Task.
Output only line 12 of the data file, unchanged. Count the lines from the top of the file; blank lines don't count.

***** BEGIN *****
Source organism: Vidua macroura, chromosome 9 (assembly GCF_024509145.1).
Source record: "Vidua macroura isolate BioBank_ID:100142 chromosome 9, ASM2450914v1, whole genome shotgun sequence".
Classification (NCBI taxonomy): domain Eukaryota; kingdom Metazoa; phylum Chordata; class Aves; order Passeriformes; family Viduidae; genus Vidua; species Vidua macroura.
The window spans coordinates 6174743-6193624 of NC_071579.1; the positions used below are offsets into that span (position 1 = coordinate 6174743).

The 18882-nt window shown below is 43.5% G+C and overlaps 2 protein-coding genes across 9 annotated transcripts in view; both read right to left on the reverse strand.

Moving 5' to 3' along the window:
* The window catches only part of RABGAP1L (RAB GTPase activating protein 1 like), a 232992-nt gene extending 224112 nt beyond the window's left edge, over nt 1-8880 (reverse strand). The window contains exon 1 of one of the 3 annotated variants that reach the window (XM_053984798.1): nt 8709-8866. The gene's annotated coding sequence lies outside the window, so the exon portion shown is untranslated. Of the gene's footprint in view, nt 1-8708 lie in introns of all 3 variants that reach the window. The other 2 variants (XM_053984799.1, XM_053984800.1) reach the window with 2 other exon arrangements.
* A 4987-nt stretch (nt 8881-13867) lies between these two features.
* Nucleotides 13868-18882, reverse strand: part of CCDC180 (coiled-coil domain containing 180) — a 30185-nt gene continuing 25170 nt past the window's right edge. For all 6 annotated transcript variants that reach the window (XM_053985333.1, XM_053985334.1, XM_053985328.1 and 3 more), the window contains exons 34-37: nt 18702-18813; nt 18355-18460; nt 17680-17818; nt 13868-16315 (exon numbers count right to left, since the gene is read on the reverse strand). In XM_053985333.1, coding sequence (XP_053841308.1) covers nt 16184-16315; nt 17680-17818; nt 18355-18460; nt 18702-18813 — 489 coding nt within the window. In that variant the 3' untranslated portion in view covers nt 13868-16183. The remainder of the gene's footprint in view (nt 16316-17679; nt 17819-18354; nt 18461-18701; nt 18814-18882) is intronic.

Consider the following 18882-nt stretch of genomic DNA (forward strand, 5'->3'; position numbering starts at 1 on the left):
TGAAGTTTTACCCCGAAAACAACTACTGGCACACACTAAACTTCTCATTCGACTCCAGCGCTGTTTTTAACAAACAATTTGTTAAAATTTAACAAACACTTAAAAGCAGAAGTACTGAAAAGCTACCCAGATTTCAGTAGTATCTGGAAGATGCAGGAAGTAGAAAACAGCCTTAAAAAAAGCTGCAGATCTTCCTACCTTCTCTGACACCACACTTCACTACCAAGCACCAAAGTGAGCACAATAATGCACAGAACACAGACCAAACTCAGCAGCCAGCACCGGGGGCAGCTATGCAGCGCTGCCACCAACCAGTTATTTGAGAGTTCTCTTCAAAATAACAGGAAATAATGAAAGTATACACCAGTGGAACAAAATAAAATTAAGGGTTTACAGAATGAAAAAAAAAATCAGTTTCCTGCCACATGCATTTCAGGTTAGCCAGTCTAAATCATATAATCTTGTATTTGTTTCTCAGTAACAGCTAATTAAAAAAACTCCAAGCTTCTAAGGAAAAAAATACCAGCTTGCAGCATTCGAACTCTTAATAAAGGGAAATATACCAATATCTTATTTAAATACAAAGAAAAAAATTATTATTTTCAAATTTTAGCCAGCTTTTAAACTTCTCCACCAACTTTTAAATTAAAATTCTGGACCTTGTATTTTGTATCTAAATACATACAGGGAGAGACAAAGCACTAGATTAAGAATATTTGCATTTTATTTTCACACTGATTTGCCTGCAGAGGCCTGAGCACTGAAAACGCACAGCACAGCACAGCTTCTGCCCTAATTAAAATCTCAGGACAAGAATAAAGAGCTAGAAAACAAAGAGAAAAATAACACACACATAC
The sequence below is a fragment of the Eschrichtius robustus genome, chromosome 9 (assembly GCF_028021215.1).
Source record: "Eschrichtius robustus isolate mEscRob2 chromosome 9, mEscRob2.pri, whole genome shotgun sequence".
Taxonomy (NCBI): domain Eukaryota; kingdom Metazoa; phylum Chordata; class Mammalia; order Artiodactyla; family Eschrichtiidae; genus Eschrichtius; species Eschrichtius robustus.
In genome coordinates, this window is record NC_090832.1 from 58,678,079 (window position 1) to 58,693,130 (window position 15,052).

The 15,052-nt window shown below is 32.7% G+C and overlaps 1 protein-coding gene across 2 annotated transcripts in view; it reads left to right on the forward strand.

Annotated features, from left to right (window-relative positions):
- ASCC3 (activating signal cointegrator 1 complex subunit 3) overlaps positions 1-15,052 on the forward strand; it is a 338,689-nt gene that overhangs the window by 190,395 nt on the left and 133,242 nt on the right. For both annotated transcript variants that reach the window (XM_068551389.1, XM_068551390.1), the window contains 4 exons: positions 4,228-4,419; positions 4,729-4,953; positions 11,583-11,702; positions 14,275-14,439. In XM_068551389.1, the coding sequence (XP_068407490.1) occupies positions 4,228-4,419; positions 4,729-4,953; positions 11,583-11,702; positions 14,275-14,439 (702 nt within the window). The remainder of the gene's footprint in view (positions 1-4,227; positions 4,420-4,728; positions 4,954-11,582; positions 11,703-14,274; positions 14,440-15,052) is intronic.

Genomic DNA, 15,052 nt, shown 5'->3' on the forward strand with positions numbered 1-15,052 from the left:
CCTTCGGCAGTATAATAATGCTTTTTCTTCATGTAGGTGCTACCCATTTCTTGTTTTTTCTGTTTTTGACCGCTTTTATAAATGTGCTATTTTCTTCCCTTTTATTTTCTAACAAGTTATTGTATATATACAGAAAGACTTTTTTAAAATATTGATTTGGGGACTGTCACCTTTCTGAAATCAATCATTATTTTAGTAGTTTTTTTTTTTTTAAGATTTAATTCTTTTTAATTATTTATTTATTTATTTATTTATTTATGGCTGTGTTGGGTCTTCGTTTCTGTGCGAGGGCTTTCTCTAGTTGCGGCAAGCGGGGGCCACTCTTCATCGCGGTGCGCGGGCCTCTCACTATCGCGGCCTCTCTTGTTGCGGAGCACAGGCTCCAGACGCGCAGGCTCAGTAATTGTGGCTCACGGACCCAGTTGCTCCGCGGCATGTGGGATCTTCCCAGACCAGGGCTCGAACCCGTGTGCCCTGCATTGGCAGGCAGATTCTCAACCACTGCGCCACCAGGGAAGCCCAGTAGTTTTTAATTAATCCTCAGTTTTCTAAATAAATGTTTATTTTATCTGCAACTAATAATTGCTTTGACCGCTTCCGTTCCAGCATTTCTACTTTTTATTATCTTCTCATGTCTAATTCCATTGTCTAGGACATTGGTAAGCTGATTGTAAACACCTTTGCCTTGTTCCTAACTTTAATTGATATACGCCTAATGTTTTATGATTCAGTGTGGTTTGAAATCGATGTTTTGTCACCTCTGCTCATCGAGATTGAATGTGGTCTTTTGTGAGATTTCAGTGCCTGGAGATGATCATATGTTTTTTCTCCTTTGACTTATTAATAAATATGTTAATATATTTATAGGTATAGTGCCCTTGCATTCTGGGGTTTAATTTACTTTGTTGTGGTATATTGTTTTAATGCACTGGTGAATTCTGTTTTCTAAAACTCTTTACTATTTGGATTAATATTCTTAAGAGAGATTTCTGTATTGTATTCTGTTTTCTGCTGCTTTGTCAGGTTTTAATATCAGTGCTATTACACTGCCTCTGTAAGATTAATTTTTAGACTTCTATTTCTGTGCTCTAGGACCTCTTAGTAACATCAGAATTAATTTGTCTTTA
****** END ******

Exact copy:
The sequence below is a fragment of the Eschrichtius robustus genome, chromosome 9 (assembly GCF_028021215.1).